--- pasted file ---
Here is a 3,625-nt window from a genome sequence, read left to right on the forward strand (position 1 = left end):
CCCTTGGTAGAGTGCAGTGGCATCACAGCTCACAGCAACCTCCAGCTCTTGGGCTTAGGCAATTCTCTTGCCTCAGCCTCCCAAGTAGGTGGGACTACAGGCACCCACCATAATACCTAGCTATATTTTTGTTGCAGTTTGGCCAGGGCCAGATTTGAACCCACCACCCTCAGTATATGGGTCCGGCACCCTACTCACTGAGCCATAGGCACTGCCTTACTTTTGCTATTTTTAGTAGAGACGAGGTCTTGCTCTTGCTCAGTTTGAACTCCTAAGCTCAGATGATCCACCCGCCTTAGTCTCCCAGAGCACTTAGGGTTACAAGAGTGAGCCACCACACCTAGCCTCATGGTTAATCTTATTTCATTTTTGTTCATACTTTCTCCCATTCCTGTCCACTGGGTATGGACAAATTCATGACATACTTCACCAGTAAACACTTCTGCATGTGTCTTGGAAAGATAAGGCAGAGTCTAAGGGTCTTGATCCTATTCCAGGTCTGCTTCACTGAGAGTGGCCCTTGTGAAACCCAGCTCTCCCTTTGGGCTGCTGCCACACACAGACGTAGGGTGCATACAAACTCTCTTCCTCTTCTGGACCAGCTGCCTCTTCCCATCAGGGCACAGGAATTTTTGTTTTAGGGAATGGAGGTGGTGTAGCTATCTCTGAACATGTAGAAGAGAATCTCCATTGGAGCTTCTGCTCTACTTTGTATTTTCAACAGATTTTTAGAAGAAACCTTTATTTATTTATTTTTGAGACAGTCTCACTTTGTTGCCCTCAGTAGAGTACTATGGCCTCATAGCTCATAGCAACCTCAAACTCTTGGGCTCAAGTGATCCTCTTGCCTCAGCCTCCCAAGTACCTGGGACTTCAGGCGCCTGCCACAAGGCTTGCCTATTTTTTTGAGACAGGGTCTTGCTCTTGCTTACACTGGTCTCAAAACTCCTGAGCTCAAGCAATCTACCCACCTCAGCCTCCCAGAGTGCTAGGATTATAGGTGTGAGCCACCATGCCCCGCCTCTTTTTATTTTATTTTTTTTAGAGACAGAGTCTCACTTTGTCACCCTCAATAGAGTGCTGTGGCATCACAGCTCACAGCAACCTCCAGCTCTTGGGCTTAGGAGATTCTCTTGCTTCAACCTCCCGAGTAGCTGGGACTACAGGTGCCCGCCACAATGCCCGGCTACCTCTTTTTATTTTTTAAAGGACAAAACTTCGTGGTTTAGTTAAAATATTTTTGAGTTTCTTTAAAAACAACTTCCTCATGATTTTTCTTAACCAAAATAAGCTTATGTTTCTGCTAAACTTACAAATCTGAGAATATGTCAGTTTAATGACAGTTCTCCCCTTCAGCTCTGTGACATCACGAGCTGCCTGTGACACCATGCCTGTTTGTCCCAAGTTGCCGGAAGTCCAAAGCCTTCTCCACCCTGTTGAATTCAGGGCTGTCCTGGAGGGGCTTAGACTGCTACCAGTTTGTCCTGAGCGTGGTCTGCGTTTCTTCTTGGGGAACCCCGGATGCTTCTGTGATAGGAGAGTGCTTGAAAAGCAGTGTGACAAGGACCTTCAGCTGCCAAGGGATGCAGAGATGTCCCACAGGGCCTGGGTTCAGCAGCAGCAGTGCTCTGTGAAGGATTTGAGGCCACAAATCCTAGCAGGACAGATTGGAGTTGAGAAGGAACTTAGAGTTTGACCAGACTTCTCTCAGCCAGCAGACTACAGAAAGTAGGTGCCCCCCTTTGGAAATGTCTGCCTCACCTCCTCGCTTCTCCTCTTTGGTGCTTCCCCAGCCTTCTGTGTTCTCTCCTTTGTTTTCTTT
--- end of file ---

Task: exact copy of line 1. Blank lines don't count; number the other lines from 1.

Here is a 3,625-nt window from a genome sequence, read left to right on the forward strand (position 1 = left end):